These creators are challenging the traditional gatekeepers of ‘trickle down’ culture, and creating their own, a ‘bubble up’ culture, where “small organic things can break through and get noticed and become a new cultural force”, Feldwick explained. While this is exciting, the tempo and speed of culture leaves many brands in a position where it’s harder to keep up with all the changes.
So how do marketers reach audiences in today’s fragmented landscape? Feldwick sees three ways to do this – mass marketing, smart one-to-one marketing and marketing to tribes/communities, the latter being an underexplored area. The approach will of course depend on the budget.
This rise of niche communities, or taste tribes, and how brands can reach people based on their values, interests and tastes, was the focus of Ana Andjelic’s talk. To reach fragmented audiences, brands should “create many doors in”, by personalising not just the product assortment but also the communication and creative that goes to many different niches or groups.
Another important consideration is remembering that people are social beings who are influenced by others. “People buy things because their friends buy them, and this social dimension isn’t taken into account by consumer psychographics,” said Andjelic. “People are influenced by the networks they belong to.”
3. Purpose-led companies must come before purpose-driven ads
Brand purpose – a reason why a brand exists beyond making profit – was popularised in 2011 by Jim Stengel, former global marketing officer for Procter & Gamble, who argued that brands with a purpose/ideals have a competitive advantage. Its importance has been hotly debated ever since. Some think demonstrating a brand’s positive contribution to society via their marketing is a vital element of modern brand building. Others regard it as a distraction, arguing that it undermines effectiveness.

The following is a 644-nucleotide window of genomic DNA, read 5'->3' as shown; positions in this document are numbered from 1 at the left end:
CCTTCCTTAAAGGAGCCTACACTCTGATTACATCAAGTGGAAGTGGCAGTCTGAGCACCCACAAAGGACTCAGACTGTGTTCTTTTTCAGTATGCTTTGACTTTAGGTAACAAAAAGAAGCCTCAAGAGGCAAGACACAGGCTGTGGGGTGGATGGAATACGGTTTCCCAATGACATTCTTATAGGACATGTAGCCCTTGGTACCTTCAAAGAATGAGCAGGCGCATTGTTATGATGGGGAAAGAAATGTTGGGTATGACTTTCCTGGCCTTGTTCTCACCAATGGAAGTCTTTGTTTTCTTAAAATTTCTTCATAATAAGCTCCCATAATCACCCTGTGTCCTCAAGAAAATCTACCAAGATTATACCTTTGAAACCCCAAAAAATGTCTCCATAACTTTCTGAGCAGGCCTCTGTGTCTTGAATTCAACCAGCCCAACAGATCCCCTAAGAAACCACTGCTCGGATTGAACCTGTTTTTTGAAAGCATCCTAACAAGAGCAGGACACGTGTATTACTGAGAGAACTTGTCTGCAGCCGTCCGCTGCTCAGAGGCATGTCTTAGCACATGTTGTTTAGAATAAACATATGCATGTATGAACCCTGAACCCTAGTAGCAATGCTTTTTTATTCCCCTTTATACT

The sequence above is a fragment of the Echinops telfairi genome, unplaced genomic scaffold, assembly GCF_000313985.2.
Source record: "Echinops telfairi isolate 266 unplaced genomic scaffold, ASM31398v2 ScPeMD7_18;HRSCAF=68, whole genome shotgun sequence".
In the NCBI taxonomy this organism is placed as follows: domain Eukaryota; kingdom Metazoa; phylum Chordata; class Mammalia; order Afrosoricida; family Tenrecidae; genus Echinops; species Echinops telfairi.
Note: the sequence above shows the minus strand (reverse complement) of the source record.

For Yael Cesarkas, VP, Executive Strategy Director at R/GA San Francisco, purpose marketing is “explosive and superficial”. Ad Age’s strategist of the year announced that “there are very few brands in the world, that have earned the right, and have the credibility, to pull off a credible, successful and effective purpose-driven marketing campaign”. Cesarkas identified three main issues underpinning the progressive case against purpose marketing:
- Using the marketing department as “the back door into turning an orgaisation that is not purpose-driven into a purpose-driven organisation”.
- Using purpose as an awareness play.
- Taking leaps that lead to messaging that is “tangential to what we’re actually trying to sell”. These PR-facing activations only serve to fuel consumer cynicism and distrust.
The bottom line? “People want purpose-driven companies, not purpose-driven ads”, Cesarkas declared. In other words, purpose must be baked into how a company operates every day, across all stakeholders: employees, supply chains, communities, the environment, consumers and investors.
Complete WARC's Future of Strategy 2022 survey before 13 July and get a copy of the Future of Strategy report analysing the current state of and future trends in the discipline.